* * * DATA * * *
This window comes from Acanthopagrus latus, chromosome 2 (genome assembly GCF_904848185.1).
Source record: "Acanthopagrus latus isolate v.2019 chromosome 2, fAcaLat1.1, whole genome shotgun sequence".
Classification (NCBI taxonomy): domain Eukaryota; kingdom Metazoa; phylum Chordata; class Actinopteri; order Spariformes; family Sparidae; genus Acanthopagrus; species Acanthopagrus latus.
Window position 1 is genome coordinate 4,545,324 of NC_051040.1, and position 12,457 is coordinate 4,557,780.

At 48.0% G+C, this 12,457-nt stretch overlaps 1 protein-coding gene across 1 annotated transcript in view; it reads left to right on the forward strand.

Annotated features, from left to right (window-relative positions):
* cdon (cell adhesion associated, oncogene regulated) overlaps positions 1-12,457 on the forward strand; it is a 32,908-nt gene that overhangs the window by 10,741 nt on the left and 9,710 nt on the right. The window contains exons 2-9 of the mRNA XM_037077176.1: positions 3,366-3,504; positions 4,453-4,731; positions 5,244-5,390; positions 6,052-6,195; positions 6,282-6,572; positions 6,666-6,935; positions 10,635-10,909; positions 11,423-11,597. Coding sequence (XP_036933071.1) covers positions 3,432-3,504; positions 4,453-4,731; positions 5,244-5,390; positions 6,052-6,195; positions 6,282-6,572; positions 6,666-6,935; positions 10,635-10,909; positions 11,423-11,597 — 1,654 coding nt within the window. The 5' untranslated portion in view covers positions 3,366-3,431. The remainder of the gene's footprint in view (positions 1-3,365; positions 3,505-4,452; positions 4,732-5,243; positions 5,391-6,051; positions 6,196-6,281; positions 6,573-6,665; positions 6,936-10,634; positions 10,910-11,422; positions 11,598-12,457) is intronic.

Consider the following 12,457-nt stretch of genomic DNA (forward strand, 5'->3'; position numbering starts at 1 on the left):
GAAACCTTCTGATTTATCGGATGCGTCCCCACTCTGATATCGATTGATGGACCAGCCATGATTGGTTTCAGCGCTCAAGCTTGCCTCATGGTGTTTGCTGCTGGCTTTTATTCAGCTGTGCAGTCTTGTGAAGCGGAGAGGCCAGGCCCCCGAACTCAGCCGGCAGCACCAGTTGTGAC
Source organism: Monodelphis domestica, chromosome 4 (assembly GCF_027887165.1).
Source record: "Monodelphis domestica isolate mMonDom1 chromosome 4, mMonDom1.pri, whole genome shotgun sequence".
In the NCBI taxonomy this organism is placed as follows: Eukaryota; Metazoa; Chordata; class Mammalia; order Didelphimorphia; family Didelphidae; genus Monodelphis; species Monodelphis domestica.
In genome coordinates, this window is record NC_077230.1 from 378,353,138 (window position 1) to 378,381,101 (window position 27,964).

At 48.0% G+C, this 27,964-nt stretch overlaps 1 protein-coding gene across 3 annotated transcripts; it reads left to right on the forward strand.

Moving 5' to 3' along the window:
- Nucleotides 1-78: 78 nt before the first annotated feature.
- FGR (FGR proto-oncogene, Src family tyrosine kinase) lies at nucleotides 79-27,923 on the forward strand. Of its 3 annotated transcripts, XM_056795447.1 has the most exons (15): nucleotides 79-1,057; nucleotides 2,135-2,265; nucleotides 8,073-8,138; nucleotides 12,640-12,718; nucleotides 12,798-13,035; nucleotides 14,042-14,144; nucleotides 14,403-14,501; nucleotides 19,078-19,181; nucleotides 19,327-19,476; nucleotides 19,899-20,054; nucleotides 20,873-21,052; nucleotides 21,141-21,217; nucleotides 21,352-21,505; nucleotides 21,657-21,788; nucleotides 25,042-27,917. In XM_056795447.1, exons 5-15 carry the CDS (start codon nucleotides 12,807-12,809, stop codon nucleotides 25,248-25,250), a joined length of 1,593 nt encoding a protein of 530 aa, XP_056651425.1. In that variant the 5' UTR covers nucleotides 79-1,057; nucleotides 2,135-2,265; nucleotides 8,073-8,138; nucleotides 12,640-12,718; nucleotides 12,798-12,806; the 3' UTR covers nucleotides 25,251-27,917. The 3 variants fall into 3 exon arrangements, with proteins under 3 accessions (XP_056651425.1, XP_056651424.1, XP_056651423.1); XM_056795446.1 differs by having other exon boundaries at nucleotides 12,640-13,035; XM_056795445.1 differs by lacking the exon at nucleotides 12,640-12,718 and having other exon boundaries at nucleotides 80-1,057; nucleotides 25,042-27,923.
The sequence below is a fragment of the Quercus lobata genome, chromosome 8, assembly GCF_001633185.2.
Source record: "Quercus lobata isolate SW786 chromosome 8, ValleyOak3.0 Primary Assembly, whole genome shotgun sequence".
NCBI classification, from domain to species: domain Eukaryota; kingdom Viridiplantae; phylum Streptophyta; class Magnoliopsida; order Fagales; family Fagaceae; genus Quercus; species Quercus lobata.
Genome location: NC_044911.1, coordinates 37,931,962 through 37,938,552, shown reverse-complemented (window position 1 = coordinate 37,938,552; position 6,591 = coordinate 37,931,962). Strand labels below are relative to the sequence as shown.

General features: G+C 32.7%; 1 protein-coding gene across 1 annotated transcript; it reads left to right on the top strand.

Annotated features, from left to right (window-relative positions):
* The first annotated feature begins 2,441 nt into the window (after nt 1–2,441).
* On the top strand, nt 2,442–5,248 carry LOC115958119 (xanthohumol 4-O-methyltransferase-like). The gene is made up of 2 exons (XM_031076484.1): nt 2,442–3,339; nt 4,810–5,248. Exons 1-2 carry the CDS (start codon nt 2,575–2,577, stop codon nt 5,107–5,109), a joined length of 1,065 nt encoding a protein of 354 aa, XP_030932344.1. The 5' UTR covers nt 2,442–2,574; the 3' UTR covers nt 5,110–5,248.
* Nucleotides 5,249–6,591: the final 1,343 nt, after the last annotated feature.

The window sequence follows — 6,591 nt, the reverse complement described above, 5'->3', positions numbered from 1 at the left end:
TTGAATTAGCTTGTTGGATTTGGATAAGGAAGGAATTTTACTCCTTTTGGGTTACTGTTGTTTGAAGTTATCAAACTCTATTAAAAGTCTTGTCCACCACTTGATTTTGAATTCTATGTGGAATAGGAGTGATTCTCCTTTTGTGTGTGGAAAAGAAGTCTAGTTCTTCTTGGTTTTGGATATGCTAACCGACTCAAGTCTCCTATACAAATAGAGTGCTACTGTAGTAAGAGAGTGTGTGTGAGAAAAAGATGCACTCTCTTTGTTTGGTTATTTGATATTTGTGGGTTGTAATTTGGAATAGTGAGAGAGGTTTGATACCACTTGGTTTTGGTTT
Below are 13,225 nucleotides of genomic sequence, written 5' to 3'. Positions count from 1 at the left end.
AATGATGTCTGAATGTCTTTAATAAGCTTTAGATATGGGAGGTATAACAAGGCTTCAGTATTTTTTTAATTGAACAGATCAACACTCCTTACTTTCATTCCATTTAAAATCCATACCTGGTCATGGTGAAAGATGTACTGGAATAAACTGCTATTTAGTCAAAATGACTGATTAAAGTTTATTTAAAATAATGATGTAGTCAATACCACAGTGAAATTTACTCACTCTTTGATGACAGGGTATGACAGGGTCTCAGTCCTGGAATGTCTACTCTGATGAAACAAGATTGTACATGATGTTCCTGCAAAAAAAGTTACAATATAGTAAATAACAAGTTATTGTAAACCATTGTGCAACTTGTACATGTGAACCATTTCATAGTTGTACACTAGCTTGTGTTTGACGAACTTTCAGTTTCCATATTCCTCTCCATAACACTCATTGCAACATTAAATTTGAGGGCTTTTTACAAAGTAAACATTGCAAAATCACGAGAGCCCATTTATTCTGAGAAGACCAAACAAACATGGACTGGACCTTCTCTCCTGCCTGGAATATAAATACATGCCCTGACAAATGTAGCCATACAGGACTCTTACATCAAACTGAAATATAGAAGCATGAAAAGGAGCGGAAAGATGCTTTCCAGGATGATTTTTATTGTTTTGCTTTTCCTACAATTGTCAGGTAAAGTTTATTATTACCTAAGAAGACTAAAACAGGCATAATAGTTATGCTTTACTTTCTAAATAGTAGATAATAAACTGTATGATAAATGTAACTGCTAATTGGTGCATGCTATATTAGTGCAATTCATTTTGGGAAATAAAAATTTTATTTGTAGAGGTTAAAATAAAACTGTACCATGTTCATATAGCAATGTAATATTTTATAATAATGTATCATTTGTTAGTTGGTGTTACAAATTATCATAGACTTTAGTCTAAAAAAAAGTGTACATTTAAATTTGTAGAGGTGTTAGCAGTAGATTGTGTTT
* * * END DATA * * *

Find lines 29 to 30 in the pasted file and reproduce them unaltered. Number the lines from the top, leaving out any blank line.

Below are 13,225 nucleotides of genomic sequence, written 5' to 3'. Positions count from 1 at the left end.
AATGATGTCTGAATGTCTTTAATAAGCTTTAGATATGGGAGGTATAACAAGGCTTCAGTATTTTTTTAATTGAACAGATCAACACTCCTTACTTTCATTCCATTTAAAATCCATACCTGGTCATGGTGAAAGATGTACTGGAATAAACTGCTATTTAGTCAAAATGACTGATTAAAGTTTATTTAAAATAATGATGTAGTCAATACCACAGTGAAATTTACTCACTCTTTGATGACAGGGTATGACAGGGTCTCAGTCCTGGAATGTCTACTCTGATGAAACAAGATTGTACATGATGTTCCTGCAAAAAAAGTTACAATATAGTAAATAACAAGTTATTGTAAACCATTGTGCAACTTGTACATGTGAACCATTTCATAGTTGTACACTAGCTTGTGTTTGACGAACTTTCAGTTTCCATATTCCTCTCCATAACACTCATTGCAACATTAAATTTGAGGGCTTTTTACAAAGTAAACATTGCAAAATCACGAGAGCCCATTTATTCTGAGAAGACCAAACAAACATGGACTGGACCTTCTCTCCTGCCTGGAATATAAATACATGCCCTGACAAATGTAGCCATACAGGACTCTTACATCAAACTGAAATATAGAAGCATGAAAAGGAGCGGAAAGATGCTTTCCAGGATGATTTTTATTGTTTTGCTTTTCCTACAATTGTCAGGTAAAGTTTATTATTACCTAAGAAGACTAAAACAGGCATAATAGTTATGCTTTACTTTCTAAATAGTAGATAATAAACTGTATGATAAATGTAACTGCTAATTGGTGCATGCTATATTAGTGCAATTCATTTTGGGAAATAAAAATTTTATTTGTAGAGGTTAAAATAAAACTGTACCATGTTCATATAGCAATGTAATATTTTATAATAATGTATCATTTGTTAGTTGGTGTTACAAATTATCATAGACTTTAGTCTAAAAAAAAGTGTACATTTAAATTTGTAGAGGTGTTAGCAGTAGATTGTGTTT